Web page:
Lawyers for former Raiders coach Jon Gruden are asking the Nevada Supreme Court not to stall proceedings in Gruden’s lawsuit against the NFL and league Commissioner Roger Goodell.
Last week, the league filed a motion with the Supreme Court to halt the lawsuit until an appeal over a disputed arbitration process could be resolved. District Judge Nancy Allf has ruled that the league cannot force Gruden into an arbitration process outside of court, a decision that the league also has appealed with the high court.
Allf has ruled that the arbitration process would be unfair in part because the NFL’s constitution would allow for Goodell to act as the arbitrator.
“The district court did not just deny the NFL Parties’ motion to compel arbitration, it comprehensively deconstructed and rejected each and every basis on which the NFL Parties tried to avoid litigation,” Gruden’s attorneys wrote in a response, filed Wednesday, to the league’s motion.
Attorneys for the league did not reply to a request for comment on Thursday.
Gruden and the NFL have been locked in a legal battle since November, when the former coach sued the league and Goodell, claiming that the league leaked derogatory emails he wrote in an attempt to ruin his career and reputation.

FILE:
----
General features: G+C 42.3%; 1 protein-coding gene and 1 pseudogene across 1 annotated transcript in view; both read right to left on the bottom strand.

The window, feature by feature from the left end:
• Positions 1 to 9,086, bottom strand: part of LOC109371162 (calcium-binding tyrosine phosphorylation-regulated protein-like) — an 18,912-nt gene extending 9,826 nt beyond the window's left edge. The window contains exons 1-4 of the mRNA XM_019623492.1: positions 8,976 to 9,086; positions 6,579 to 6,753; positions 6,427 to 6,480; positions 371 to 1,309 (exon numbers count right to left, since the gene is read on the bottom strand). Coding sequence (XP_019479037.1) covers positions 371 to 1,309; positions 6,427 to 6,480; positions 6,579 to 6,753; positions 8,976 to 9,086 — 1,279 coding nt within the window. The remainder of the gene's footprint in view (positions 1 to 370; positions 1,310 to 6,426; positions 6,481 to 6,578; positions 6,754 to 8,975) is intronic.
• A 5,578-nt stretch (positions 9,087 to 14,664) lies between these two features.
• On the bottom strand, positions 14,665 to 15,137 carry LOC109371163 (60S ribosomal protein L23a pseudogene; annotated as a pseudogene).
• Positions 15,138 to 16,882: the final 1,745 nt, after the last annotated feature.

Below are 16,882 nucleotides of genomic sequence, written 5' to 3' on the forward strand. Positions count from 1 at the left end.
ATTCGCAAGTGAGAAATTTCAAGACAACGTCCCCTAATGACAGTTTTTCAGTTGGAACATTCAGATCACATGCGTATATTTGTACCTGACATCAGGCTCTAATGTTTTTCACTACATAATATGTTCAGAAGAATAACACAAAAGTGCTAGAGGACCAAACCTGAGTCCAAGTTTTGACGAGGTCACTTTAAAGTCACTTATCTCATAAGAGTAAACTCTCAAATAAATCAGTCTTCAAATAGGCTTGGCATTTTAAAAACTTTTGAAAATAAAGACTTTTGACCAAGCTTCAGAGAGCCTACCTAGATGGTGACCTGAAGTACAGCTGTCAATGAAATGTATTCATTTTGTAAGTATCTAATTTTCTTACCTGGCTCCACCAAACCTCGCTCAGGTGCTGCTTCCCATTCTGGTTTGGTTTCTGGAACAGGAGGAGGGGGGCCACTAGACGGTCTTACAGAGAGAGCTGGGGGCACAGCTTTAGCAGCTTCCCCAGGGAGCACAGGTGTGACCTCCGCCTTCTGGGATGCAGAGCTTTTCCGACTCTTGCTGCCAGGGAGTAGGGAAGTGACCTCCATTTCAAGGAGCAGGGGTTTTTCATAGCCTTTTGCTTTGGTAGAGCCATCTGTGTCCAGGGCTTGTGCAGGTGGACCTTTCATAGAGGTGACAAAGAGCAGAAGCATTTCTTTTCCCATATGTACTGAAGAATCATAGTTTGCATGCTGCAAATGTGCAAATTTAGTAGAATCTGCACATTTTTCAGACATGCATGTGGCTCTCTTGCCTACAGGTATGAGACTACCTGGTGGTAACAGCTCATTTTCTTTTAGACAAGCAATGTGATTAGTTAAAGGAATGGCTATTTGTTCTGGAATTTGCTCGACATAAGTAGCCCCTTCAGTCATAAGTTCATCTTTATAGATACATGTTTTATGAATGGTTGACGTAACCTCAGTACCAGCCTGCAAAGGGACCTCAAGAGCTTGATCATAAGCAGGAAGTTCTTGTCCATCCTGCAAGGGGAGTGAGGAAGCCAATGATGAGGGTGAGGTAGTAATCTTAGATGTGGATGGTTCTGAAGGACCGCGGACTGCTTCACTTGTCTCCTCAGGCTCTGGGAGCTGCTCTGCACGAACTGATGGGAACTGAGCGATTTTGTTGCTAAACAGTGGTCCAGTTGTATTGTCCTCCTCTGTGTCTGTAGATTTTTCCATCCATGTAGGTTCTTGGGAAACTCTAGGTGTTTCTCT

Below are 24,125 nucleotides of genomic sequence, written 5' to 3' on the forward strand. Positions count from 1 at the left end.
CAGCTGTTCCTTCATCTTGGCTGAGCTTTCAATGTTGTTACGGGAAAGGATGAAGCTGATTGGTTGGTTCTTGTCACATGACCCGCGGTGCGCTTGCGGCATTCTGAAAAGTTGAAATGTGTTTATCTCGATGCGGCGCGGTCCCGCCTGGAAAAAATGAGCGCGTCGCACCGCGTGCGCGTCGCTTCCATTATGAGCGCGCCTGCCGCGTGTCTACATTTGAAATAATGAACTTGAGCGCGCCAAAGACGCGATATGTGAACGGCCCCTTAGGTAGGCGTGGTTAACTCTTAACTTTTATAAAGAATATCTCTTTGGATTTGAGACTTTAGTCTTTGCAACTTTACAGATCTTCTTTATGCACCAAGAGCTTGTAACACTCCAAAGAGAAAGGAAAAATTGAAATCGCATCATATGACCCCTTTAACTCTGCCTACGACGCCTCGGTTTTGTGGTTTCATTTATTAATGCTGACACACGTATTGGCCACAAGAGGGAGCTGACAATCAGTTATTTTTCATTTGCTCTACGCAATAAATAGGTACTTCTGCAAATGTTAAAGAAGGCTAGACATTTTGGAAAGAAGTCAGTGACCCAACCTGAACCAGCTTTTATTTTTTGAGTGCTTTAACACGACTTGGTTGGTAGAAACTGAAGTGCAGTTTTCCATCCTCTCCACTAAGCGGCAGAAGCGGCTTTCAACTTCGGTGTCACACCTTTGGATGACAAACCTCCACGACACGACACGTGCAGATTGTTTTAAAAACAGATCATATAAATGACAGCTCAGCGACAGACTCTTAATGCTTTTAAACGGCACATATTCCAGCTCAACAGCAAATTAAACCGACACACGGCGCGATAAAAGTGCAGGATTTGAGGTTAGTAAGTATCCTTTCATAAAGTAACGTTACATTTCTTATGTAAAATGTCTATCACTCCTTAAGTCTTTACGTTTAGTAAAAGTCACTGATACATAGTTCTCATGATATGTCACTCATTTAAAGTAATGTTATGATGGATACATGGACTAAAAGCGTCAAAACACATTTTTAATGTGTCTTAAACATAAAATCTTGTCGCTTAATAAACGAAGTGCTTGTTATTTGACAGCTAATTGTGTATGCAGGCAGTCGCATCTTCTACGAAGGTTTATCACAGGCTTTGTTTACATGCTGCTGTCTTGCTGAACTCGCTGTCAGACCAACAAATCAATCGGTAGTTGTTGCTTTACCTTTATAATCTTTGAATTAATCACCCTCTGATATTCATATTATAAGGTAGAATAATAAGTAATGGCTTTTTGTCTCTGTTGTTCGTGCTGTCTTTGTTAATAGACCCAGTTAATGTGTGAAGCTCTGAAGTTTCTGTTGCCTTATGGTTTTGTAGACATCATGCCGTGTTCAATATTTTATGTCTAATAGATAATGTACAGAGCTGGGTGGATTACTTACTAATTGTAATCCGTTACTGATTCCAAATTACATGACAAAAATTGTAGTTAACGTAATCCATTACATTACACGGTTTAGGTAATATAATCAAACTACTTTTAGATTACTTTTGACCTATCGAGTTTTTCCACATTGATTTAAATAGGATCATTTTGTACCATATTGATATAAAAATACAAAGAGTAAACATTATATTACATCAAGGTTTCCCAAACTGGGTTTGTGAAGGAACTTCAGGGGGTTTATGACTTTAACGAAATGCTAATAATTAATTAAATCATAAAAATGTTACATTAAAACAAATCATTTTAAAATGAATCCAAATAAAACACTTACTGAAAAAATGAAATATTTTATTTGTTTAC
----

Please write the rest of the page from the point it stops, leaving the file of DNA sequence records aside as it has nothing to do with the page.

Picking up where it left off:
Gruden resigned as coach the month before the lawsuit, after The Wall Street Journal and The New York Times published racist, misogynistic and anti-LGBTQ emails he had written.
The NFL has argued that the league and Goodell “will suffer far greater harm” than Gruden if the lawsuit is not halted, because the lawsuit could be resolved before the appeal over the arbitration process is settled.
Gruden’s attorneys argued in Wednesday’s filing that continuing the lawsuit, which could include moving into the discovery process, should not harm the league because “the same discovery should be required in arbitration.”
Discovery is the formal process of exchanging information between the parties about evidence they intend to present at trial.
“Of course, the NFL Parties cannot respond to this argument because Commissioner Goodell is not even required to afford Gruden the opportunity to conduct discovery,” Gruden’s attorneys wrote.
The filing also accused the league of pressuring the Raiders to fire Gruden, a repeat of previous arguments that the NFL intentionally leaked the emails.
The league has repeatedly denied that the NFL or Goodell leaked the emails, and has disputed Gruden’s claim that the emails that led to his departure were all sent before he signed anagreement with the Raiders.